Bullish on Ghanaian banks. We are positive on the Ghanaian banking sector, as the nation’s medium-term economic prospects appear strong, the sector’s asset quality problems are moderating and the recently completed recapitalisation exercise should strengthen the sector. Valuations are also attractive with our coverage trading at a median 2019f PB of 1.2x and PE of 5.1x, a 10% discount to 5-year historical PB but a 13% premium on PE terms. Compared to frontier peers, our Ghana banks universe is trading in line on a PB basis but at a 19% discount on PE.
GCB is our top pick. We believe the potential synergies from the merger of UT Bank and Capital Bank, its ability to reprice expensive deposits, which should see margin decline less than peers, and the bank’s strong balance sheet position should be a positive for GCB’s earnings growth.
Medium-term economic growth appears strong. Ghana should remain one of the fastest growing economies in Sub-Saharan Africa, with the IMF forecasting GDP growth of 7.6% in 2019. This should be supported by: 1) the administration’s plans to issue bonds to international investors (less ‘crowding out’); 2) higher government capital expenditure; and 3) rising oil & gas production. For banks, this should result in slower new NPL formation and potential NPL recoveries.
Banking sector consolidation to support economic growth. We think the recent mergers have strengthened the banking sector and better position it to support economic growth over the medium term. This, as well as the increased oversight by the Bank of Ghana, should help to enhance stakeholder confidence. Merged banks can also conduct more business with large corporates via enlarged single obligor limits. However, sector efficiency may decline as one-off restructuring costs increase operating expenses, weighing on profitability in the near term.
Problem loans may have peaked; cost of risk set to decline. The sector’s NPL ratio has gradually moderated from its 23.4% peak as at April 2018 and is likely to continue this trend given the improvement in the macroeconomic environment, with the BoG supporting banks in writing off bad loans that are fully provided for. As such, we expect the sector’s NPL ratio (20.1% as at October 2018) to decline towards 13.3% in December 2019.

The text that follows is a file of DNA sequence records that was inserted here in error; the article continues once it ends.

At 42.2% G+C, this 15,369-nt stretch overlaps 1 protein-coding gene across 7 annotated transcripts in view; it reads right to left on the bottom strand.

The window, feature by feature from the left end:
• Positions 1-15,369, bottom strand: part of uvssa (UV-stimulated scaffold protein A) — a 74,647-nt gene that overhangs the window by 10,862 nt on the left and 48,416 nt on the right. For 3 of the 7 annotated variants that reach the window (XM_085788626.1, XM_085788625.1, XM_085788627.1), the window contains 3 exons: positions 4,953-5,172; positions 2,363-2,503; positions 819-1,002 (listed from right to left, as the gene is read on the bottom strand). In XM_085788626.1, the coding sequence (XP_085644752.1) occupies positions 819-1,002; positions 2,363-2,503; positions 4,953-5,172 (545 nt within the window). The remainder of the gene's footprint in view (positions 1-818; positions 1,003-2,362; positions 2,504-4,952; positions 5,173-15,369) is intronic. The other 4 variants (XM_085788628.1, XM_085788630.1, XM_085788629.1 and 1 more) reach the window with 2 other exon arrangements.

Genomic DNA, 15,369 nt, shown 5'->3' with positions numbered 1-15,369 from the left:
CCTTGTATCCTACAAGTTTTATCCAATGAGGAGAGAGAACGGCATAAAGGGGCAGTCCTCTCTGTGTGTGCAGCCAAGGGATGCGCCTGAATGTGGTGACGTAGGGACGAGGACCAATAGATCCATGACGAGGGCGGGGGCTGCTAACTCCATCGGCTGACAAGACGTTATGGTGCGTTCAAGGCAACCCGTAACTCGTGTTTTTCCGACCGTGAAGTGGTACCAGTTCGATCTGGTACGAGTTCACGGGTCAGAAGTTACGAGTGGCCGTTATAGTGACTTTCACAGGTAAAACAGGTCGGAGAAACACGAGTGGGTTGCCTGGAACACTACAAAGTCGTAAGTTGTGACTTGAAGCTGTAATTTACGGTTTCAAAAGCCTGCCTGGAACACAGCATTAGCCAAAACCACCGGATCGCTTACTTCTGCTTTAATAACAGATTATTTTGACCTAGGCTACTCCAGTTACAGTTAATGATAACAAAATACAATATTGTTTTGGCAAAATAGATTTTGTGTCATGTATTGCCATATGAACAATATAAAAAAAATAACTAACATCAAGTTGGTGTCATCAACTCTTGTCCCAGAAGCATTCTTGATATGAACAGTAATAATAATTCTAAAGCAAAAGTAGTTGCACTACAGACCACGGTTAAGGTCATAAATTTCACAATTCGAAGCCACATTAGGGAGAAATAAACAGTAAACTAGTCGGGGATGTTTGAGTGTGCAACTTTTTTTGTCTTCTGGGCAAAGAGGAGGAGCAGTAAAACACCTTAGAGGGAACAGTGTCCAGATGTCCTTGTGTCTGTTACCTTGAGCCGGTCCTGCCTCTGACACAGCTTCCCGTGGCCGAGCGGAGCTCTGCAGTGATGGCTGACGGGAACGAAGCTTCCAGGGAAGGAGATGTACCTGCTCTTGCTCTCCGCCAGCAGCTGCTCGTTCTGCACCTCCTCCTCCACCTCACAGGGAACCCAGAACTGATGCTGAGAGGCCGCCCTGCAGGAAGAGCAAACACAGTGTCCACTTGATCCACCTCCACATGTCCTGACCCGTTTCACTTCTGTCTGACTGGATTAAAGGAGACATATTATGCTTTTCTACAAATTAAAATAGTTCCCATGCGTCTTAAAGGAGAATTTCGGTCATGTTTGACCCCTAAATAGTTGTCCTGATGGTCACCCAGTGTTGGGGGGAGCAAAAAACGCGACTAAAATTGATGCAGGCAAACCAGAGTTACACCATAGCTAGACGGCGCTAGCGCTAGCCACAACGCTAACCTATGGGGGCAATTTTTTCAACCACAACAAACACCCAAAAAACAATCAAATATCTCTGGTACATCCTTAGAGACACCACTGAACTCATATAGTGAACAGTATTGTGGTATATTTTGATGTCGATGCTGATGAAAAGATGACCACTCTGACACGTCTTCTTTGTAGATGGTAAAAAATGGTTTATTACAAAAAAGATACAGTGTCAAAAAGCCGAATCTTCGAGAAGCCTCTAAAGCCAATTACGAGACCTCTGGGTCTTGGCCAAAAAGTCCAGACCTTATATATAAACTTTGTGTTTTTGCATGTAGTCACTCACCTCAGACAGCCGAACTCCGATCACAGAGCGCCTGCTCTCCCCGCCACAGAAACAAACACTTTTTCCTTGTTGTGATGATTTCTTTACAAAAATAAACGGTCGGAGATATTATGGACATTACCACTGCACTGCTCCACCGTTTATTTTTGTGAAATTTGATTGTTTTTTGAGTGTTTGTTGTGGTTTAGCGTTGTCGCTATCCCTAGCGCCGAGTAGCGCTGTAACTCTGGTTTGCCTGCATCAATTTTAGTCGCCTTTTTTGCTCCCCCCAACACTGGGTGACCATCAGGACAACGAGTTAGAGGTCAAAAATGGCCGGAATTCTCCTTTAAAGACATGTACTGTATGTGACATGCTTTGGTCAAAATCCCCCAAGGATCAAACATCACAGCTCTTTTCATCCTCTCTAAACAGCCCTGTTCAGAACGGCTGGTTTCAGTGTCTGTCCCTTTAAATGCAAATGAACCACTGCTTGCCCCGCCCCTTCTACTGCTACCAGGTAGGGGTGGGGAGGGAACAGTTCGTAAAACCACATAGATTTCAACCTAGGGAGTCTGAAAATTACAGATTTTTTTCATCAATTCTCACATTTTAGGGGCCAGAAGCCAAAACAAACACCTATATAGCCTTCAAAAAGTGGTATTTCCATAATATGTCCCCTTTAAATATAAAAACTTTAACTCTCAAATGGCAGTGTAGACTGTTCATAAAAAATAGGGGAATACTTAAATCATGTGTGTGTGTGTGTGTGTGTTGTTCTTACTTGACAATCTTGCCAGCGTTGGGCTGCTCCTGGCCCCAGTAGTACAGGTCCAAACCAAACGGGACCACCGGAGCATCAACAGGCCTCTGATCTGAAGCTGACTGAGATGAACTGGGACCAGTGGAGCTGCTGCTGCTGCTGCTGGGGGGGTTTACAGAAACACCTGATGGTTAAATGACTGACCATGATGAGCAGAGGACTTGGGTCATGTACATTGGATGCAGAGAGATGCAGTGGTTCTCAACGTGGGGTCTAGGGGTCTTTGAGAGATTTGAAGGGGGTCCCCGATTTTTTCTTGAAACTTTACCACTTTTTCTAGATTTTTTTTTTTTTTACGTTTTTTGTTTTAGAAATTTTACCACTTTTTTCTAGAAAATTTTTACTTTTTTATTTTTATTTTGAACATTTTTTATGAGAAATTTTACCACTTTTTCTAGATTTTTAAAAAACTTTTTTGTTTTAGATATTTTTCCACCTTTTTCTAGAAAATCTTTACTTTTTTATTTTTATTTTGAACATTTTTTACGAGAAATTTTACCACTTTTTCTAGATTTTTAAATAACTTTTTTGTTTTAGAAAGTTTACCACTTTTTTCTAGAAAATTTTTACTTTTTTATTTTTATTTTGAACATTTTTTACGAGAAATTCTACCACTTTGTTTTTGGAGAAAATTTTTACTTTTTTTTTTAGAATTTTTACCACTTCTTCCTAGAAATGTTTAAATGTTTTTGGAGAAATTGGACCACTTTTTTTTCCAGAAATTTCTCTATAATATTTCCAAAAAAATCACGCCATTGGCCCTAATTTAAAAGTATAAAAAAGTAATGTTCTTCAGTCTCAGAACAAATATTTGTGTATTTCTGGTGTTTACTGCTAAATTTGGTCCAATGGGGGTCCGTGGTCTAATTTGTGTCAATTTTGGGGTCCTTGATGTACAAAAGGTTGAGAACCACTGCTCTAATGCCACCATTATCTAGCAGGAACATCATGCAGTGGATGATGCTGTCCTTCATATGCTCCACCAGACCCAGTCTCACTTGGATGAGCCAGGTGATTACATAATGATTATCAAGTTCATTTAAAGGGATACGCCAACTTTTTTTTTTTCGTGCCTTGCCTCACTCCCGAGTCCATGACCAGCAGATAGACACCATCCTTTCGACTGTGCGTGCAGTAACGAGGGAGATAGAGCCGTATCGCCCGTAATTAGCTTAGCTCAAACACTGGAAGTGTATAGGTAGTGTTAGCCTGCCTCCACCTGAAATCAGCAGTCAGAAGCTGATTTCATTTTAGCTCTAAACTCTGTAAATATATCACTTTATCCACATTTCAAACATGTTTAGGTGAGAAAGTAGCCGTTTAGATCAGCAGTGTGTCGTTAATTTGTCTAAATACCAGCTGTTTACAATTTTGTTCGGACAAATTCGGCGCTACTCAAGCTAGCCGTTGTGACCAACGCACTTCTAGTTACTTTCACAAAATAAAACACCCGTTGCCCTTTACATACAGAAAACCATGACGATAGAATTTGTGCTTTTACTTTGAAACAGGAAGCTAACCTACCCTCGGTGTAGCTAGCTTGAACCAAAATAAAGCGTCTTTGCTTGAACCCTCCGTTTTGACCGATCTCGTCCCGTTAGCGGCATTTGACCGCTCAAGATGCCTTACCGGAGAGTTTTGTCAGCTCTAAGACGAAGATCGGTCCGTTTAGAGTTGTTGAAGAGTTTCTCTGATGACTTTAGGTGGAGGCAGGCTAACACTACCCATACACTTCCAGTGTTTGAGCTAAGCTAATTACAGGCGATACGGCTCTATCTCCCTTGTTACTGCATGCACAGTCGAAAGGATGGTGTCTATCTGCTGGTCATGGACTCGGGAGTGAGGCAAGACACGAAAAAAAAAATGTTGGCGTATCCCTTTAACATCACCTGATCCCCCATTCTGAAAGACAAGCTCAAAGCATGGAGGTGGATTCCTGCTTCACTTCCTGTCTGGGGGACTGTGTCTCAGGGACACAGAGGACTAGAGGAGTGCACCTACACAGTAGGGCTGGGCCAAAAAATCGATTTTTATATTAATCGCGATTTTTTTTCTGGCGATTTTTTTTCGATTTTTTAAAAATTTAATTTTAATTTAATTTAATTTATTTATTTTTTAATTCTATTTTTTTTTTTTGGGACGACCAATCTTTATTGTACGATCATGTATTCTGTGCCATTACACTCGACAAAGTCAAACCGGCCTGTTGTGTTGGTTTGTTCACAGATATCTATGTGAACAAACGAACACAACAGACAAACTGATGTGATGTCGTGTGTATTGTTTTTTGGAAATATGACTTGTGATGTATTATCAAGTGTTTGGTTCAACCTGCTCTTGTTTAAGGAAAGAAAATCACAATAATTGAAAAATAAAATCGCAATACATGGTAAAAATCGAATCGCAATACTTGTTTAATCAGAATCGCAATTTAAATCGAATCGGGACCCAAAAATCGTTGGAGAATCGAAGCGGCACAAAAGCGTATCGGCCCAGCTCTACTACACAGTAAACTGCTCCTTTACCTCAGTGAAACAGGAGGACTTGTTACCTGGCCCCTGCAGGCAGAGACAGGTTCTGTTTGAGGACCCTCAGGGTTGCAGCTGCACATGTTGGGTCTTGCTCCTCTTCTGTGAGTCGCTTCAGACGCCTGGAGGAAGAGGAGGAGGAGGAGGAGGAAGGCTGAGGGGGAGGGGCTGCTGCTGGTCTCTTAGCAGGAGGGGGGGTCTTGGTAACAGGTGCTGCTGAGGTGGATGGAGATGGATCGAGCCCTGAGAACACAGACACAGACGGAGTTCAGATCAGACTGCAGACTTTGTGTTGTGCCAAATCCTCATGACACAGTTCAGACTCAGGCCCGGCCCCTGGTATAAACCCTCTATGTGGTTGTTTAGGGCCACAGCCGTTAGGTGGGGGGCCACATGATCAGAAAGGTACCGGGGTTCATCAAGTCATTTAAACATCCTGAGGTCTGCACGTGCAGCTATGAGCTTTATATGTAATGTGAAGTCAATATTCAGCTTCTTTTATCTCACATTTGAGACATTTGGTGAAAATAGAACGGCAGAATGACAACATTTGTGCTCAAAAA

Loan book growth to pick up. We expect the banking sector’s lending activities to increase from 2018’s level of 5%, on the back of stronger non-oil sector output, improving asset quality and lower yields on fixed income securities. However, a stringent regulatory environment with a focus on risk management could see the sector loan book growth limited to 15% in 2019f, below the 5-year historical CAGR of 24%.
Further moderation in interest rates. Inflationary pressures and concerns surrounding the Cedi (GHS), given the interest rate hikes in the US, may limit the possibility of another significant cut to Ghana’s monetary policy rate (MPR) in 2019f. In 2018 there was a 300bps reduction, while in 2019 we have had one cut of 100bps so far, and we expect a further 100bps cut during the year.
Net interest margins likely to come under pressure. We expect fixed income yields to decline in 2019 on the back of the cuts in the monetary policy rate and lower domestic borrowing by the government, which could lead to some margin compression. Also, increasing competition amongst larger banks, partly due to the emergence of the Consolidated Bank of Ghana, could put downward pressure on lending rates over the medium term.
Upside risks: 1) better than expected GDP growth; 2) MPR remaining unchanged; and 3) resolution of legacy bad loans owed by bulk distribution companies.
Downside risks: 1) steeper than expected cut to MPR; 2) fiscal slippages; and 3) a slowdown in economic growth.